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Nathan

Posted on • Originally published at natclark.com

# Calculating Relative Time in JavaScript

Have you ever seen something like "4 days ago" or "11 minutes ago" in an app or on a website?

This is sometimes called a relative time. It might be used in a messaging app to indicate when a message was received, or in a social media app to indicate when a post was published. But those are just a few examples.

Anyway, this post will show you how you can calculate relative time in JavaScript!

Consider the following snippet, which will return the current Unix timestamp:

``````const date = new Date();
const timestamp = date.getTime();
``````

This gives us the number of miliseconds that have passed since January 1, 1970.

Usually, Unix timestamps are presented in seconds. Seconds are easier to work with, and they're adequately precise for many common use cases.

So, let's convert that timestamp to seconds:

``````const seconds = Math.floor(timestamp / 1000);
``````

Next, let's also create an old timestamp that we can compare the current timestamp to:

``````const oldTimestamp = seconds - 86400;
``````

Finally, we can compare the two timestamps and produce a human-readable output:

``````const difference = seconds - oldTimestamp;
let output = ``;
if (difference < 60) {
// Less than a minute has passed:
output = `\${difference} seconds ago`;
} else if (difference < 3600) {
// Less than an hour has passed:
output = `\${Math.floor(difference / 60)} minutes ago`;
} else if (difference < 86400) {
// Less than a day has passed:
output = `\${Math.floor(difference / 3600)} hours ago`;
} else if (difference < 2620800) {
// Less than a month has passed:
output = `\${Math.floor(difference / 86400)} days ago`;
} else if (difference < 31449600) {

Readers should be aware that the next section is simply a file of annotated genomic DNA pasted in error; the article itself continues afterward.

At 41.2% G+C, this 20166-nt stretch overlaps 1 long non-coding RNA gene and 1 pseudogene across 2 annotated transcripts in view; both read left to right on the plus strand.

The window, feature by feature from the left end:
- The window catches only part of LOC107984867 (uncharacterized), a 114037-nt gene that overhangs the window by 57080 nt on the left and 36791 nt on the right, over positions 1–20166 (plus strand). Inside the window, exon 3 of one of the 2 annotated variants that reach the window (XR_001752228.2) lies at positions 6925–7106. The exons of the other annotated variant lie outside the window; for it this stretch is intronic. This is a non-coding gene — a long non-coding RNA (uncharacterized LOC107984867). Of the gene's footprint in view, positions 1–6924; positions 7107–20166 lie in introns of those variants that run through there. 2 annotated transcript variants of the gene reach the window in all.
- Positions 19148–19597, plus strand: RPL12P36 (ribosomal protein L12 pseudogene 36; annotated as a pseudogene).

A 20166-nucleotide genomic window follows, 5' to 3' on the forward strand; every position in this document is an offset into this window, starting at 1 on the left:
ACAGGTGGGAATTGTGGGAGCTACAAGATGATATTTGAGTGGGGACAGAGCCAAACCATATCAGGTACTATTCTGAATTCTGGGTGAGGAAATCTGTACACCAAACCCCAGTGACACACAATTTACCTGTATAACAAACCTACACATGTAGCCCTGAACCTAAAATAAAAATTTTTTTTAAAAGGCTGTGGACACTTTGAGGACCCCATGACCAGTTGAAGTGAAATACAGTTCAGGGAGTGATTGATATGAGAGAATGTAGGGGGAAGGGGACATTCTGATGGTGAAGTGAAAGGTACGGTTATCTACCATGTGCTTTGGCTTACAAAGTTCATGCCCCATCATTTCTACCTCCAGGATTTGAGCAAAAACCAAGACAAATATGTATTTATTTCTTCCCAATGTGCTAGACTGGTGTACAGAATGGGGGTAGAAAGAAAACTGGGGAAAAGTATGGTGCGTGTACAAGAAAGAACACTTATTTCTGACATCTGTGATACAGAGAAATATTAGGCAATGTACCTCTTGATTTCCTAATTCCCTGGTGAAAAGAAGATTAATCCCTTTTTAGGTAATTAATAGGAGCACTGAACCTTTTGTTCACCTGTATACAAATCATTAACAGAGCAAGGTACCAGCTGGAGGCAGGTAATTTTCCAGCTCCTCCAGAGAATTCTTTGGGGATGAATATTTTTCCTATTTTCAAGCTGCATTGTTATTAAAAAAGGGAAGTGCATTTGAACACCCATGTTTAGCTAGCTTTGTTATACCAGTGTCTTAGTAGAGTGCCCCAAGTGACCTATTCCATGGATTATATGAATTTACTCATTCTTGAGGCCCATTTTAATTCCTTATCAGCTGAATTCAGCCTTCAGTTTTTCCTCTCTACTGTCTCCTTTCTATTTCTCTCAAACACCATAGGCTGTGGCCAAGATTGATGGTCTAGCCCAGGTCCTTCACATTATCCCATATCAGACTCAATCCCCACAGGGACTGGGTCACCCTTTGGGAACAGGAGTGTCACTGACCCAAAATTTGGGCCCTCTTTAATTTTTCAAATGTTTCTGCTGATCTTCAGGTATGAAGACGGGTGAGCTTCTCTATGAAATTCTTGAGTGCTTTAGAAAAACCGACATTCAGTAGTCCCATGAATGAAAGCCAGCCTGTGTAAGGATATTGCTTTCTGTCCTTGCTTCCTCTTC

// Less than a year has passed:
output = `\${Math.floor(difference / 2620800)} months ago`;
} else {
// More than a year has passed:
output = `\${Math.floor(difference / 31449600)} years ago`;
}
console.log(output);
``````

I've found this solution sufficient for most use cases on the web and within apps.

If `oldTimestamp` is 3 days before `seconds` (the current timestamp), then `output` will return "3 days ago", and so on.

This snippet will only work if the difference between the two timestamps is greater than zero, so make sure you're subtracting them in the correct order!

## Easy i18n for relative times

I also want to mention that there is a handy relative time formatting utility in JavaScript's built-in Internationalization API:

``````const formatter = new Intl.RelativeTimeFormat(`en`, { style: `narrow`, });

const relativeTime = formatter.format(-5, `day`);

console.log(relativeTime);

// Output: "5 days ago"
``````

Essentially, if you wanted to get really fancy, you could combine the timestamp comparison snippet with the `RelativeTimeFormat` object to automatically translate the human-readable output.

In the example I provided, the output is in English. But you can change `en` to any subtag from the long list of supported languages, such as `es` (Spanish).

## Conclusion

Working with timestamps in JavaScript (and many other programming languages) can be time-consuming and tedious.

I hope this snippet helped you out with automatically comparing the value of an old timestamp relative to the current time!

David Lazar

All good. You could also mention momentJS as that venerable code takes your code to the next level, providing for localized, internationalized relative times, with some neat extensions to handle holidays, business days, and other useful gaps.

Nathan

Interesting, Moment looks much more powerful than `Intl`. Thanks for sharing!

## "I made 10x faster JSON.stringify() functions, even type safe"

βοΈ Must read for JS devs